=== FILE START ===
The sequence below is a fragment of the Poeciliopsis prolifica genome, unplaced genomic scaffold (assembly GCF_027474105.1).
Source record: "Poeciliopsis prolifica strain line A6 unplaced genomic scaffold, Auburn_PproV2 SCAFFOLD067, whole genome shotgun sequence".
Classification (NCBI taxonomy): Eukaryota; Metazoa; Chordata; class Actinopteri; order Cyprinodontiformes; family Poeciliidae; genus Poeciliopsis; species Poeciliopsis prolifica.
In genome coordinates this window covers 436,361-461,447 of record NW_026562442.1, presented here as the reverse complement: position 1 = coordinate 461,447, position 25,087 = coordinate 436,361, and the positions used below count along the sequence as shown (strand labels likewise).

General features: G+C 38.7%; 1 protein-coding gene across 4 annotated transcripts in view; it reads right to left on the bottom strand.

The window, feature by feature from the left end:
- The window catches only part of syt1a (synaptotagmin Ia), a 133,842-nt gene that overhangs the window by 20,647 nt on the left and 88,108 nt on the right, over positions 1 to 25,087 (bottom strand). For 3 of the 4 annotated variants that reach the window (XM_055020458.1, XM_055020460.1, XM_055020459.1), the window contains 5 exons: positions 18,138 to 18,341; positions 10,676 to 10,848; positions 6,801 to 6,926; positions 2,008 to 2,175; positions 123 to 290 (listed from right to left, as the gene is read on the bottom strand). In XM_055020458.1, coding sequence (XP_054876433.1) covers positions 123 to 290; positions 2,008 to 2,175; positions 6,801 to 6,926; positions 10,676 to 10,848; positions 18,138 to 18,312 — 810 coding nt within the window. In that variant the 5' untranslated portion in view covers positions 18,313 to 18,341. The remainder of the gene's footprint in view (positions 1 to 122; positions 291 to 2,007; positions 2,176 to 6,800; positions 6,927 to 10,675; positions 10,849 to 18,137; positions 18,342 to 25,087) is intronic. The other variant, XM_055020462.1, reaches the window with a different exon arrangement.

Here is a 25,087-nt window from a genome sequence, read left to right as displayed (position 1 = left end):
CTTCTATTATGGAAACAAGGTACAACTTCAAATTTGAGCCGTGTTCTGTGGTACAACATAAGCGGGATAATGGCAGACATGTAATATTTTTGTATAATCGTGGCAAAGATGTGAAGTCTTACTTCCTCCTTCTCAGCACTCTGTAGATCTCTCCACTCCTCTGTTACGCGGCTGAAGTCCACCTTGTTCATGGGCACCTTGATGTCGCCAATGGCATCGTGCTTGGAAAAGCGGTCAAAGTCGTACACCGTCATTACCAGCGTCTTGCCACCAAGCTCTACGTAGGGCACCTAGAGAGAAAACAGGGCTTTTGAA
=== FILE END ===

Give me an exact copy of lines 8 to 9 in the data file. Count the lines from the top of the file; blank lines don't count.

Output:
Here is a 25,087-nt window from a genome sequence, read left to right as displayed (position 1 = left end):
CTTCTATTATGGAAACAAGGTACAACTTCAAATTTGAGCCGTGTTCTGTGGTACAACATAAGCGGGATAATGGCAGACATGTAATATTTTTGTATAATCGTGGCAAAGATGTGAAGTCTTACTTCCTCCTTCTCAGCACTCTGTAGATCTCTCCACTCCTCTGTTACGCGGCTGAAGTCCACCTTGTTCATGGGCACCTTGATGTCGCCAATGGCATCGTGCTTGGAAAAGCGGTCAAAGTCGTACACCGTCATTACCAGCGTCTTGCCACCAAGCTCTACGTAGGGCACCTAGAGAGAAAACAGGGCTTTTGAA